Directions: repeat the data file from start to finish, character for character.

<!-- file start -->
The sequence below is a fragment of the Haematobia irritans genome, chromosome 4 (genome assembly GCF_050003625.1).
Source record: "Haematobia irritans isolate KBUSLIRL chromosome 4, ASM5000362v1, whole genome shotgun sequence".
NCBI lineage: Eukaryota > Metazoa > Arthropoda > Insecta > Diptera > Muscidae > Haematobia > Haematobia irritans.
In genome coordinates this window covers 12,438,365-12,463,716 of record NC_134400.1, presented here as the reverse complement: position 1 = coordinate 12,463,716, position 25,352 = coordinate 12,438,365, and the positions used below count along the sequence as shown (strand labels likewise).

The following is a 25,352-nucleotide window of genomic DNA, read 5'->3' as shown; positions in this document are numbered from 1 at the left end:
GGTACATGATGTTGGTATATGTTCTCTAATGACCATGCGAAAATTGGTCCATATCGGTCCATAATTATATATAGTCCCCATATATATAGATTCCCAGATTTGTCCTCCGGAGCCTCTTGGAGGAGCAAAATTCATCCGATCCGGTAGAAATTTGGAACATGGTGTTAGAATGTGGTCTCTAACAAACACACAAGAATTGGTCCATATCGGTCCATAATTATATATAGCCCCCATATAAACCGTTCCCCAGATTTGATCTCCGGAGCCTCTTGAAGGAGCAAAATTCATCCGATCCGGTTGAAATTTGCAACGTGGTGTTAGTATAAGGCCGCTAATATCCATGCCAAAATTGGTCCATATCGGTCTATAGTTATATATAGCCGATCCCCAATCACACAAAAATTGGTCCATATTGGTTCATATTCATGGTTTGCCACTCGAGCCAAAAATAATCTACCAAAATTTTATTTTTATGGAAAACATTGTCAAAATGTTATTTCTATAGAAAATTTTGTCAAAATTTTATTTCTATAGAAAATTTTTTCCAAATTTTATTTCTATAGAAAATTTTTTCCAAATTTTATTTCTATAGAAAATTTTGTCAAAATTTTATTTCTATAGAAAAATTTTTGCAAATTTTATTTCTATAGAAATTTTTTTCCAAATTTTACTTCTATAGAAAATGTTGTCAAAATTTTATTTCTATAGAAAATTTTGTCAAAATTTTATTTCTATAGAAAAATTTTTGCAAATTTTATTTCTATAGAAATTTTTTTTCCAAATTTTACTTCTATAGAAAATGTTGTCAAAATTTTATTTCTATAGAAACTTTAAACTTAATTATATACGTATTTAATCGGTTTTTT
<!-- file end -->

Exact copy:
The sequence below is a fragment of the Haematobia irritans genome, chromosome 4 (genome assembly GCF_050003625.1).
Source record: "Haematobia irritans isolate KBUSLIRL chromosome 4, ASM5000362v1, whole genome shotgun sequence".
NCBI lineage: Eukaryota > Metazoa > Arthropoda > Insecta > Diptera > Muscidae > Haematobia > Haematobia irritans.
In genome coordinates this window covers 12,438,365-12,463,716 of record NC_134400.1, presented here as the reverse complement: position 1 = coordinate 12,463,716, position 25,352 = coordinate 12,438,365, and the positions used below count along the sequence as shown (strand labels likewise).

The following is a 25,352-nucleotide window of genomic DNA, read 5'->3' as shown; positions in this document are numbered from 1 at the left end:
GGTACATGATGTTGGTATATGTTCTCTAATGACCATGCGAAAATTGGTCCATATCGGTCCATAATTATATATAGTCCCCATATATATAGATTCCCAGATTTGTCCTCCGGAGCCTCTTGGAGGAGCAAAATTCATCCGATCCGGTAGAAATTTGGAACATGGTGTTAGAATGTGGTCTCTAACAAACACACAAGAATTGGTCCATATCGGTCCATAATTATATATAGCCCCCATATAAACCGTTCCCCAGATTTGATCTCCGGAGCCTCTTGAAGGAGCAAAATTCATCCGATCCGGTTGAAATTTGCAACGTGGTGTTAGTATAAGGCCGCTAATATCCATGCCAAAATTGGTCCATATCGGTCTATAGTTATATATAGCCGATCCCCAATCACACAAAAATTGGTCCATATTGGTTCATATTCATGGTTTGCCACTCGAGCCAAAAATAATCTACCAAAATTTTATTTTTATGGAAAACATTGTCAAAATGTTATTTCTATAGAAAATTTTGTCAAAATTTTATTTCTATAGAAAATTTTTTCCAAATTTTATTTCTATAGAAAATTTTTTCCAAATTTTATTTCTATAGAAAATTTTGTCAAAATTTTATTTCTATAGAAAAATTTTTGCAAATTTTATTTCTATAGAAATTTTTTTCCAAATTTTACTTCTATAGAAAATGTTGTCAAAATTTTATTTCTATAGAAAATTTTGTCAAAATTTTATTTCTATAGAAAAATTTTTGCAAATTTTATTTCTATAGAAATTTTTTTTCCAAATTTTACTTCTATAGAAAATGTTGTCAAAATTTTATTTCTATAGAAACTTTAAACTTAATTATATACGTATTTAATCGGTTTTTT